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Australian governments’ ruthless betrayal of East Timor

Early humans and a super volcano explosion

Timor-Leste Prepares for New Government and Opportunities for Tourist Economy

U.S. Congress supports Timor-Leste’s right to a fair maritime boundary with Australia

U.S. Congress supports Timor-Leste’s right to a fair maritime boundary with Australia
August 1, 2017 – The East Timor and Indonesia Action Network (ETAN) lauded the U.S. House of Representatives for urging a fair resolution to the maritime boundary dispute between Australia and Timor-Leste.

In July, the House noted that a fair and peaceful resolution to the dispute would set a positive example for the resolution of other maritime disputes in the region. (see text below)

Australia is now on notice that its key ally wants a fair conclusion to the talks on the maritime boundary.
The House directed the Secretary of Defense with the Secretary of State to brief the House Committee on Armed Services “on the potential security benefits that may result from the Australia-Timor-Leste conciliation process and how a peaceful resolution to the dispute might affect overall U.S. defense and security interests in the region.”

“We believe that a permanent boundary is Timor-Leste’s sovereign right and that the boundary should respect current practice under international law,” said John M. Miller, National Coordinator of ETAN.

“We welcome the U.S. House of Representatives attention to this important issue. Australia is now on notice that its key ally wants a fair conclusion to the talks on the maritime boundary,” Miller added.

Timor-Leste and Australia are currently participating in ” conciliation,.” a form of non-binding mediation under the United Nations Convention on the Law of the Sea.

For the last quarter century ETAN has urged the U.S. and Australian governments, the United Nations and others to respect the sovereign rights of the East Timorese people to define the terrestrial and maritime limits of their territory.

The language concerning the maritime boundary dispute was included in the report accompanying the National Defense Authorization Act for Fiscal Year 2018 (H.R. 2810), an annual policy-setting bill. The full bill passed the House on July 14, 2017. The statement about Timor-Leste was introduced by Madeleine Z. Bordallo (D-Guam), the Ranking Member of the House Armed Services Subcommittee on Readiness.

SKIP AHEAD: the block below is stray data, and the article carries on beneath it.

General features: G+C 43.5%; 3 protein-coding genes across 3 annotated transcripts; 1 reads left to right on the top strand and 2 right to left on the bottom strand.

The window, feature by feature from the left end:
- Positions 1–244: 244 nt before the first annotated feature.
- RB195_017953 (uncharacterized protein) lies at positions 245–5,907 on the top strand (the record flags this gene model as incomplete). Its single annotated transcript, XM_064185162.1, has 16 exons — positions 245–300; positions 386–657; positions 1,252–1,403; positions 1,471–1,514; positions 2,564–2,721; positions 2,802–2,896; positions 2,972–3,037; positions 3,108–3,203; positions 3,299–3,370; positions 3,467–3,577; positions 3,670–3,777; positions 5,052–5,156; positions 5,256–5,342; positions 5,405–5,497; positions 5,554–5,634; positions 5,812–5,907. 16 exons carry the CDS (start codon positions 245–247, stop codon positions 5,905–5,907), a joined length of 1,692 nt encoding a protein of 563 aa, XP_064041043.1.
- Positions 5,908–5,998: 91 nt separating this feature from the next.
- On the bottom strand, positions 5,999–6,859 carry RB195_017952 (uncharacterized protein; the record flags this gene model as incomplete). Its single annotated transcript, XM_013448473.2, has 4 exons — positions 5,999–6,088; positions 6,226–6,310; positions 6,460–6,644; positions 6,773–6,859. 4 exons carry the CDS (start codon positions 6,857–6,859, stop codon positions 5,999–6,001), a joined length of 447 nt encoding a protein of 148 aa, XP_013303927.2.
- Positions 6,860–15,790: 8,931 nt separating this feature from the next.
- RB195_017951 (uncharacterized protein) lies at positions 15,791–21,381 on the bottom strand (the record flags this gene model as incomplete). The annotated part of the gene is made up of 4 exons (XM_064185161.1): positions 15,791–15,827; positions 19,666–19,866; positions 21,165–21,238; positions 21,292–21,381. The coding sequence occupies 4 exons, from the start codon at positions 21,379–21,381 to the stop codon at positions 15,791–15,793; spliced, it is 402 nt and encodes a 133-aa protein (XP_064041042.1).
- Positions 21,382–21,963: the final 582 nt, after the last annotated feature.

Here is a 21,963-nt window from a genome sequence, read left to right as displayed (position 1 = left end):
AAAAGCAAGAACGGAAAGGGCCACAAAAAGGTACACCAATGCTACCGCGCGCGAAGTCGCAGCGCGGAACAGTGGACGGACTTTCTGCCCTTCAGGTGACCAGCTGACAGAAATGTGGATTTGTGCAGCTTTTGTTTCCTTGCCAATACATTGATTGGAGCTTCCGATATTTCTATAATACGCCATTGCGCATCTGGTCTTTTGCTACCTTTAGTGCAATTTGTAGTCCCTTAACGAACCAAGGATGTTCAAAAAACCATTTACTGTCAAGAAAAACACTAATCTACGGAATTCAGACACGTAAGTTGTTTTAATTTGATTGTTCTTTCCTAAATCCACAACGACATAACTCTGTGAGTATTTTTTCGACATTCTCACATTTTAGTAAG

Timor Sea Maritime Developments

The committee recognizes the strategic importance of the Indo-Asia-Pacific region and has a strong interest in ensuring processes to resolve territorial and maritime disputes are done fairly and peacefully in accordance with international law. Given the growing and complex regional maritime security issues in the Pacific, the committee believes that negotiations between Australia and TimorLeste to establish permanent maritime boundaries sends a positive signal to other states in the region regarding adherence to a rules-based international order. A mutually agreed upon resolution could serve as an example for resolving other disputes peacefully and have benefits to cooperative maritime efforts in the region. The committee directs the Secretary of Defense, in coordination with the Secretary of State, to provide a briefing to the House Committee on Armed Services, not later than September 30, 2017, on the potential security benefits that may result from the Australia-Timor Leste conciliation process and how a peaceful resolution to the dispute might affect overall U.S. defense and security interests in the region.



After Timor-Leste’s Election, a Young Democracy Looks Forward

In Timor-Leste, election campaign in final week

“East Timor is Australia’s biggest foreign aid donor”

Global Peace Index recognizes Timor-Leste as having a High State of Peace

Global Peace Index recognizes Timor-Leste as having a High State of Peace 

The Global Peace Index 2017, published on the 1st of June by the Institute for Economics and Peace, has recognized Timor-Leste as having a “High State of Peace”. Timor-Leste is grouped in this category along with countries such as Singapore, Norway and the UK and was ranked 53 out of 163 countries measured.The Index reports that in 2008 Timor-Leste was in the Top 10 “At Risk” countries according to their Positive Peace deficit model. Of those ten countries five have since seen deteriorations in peacefulness and two have fallen into conflict. Timor-Leste, in contrast has built and maintained peace, showing sustained progress in the index including a two-place rise in the ranking over the last 12 months.

Minister of State Agio Pereira noted “we should never underestimate the remarkable achievement of Timor- Leste in consolidating peace over these past ten years. We are one of only a few conflict-affected countries who have managed such a transition from fragility towards resilience.”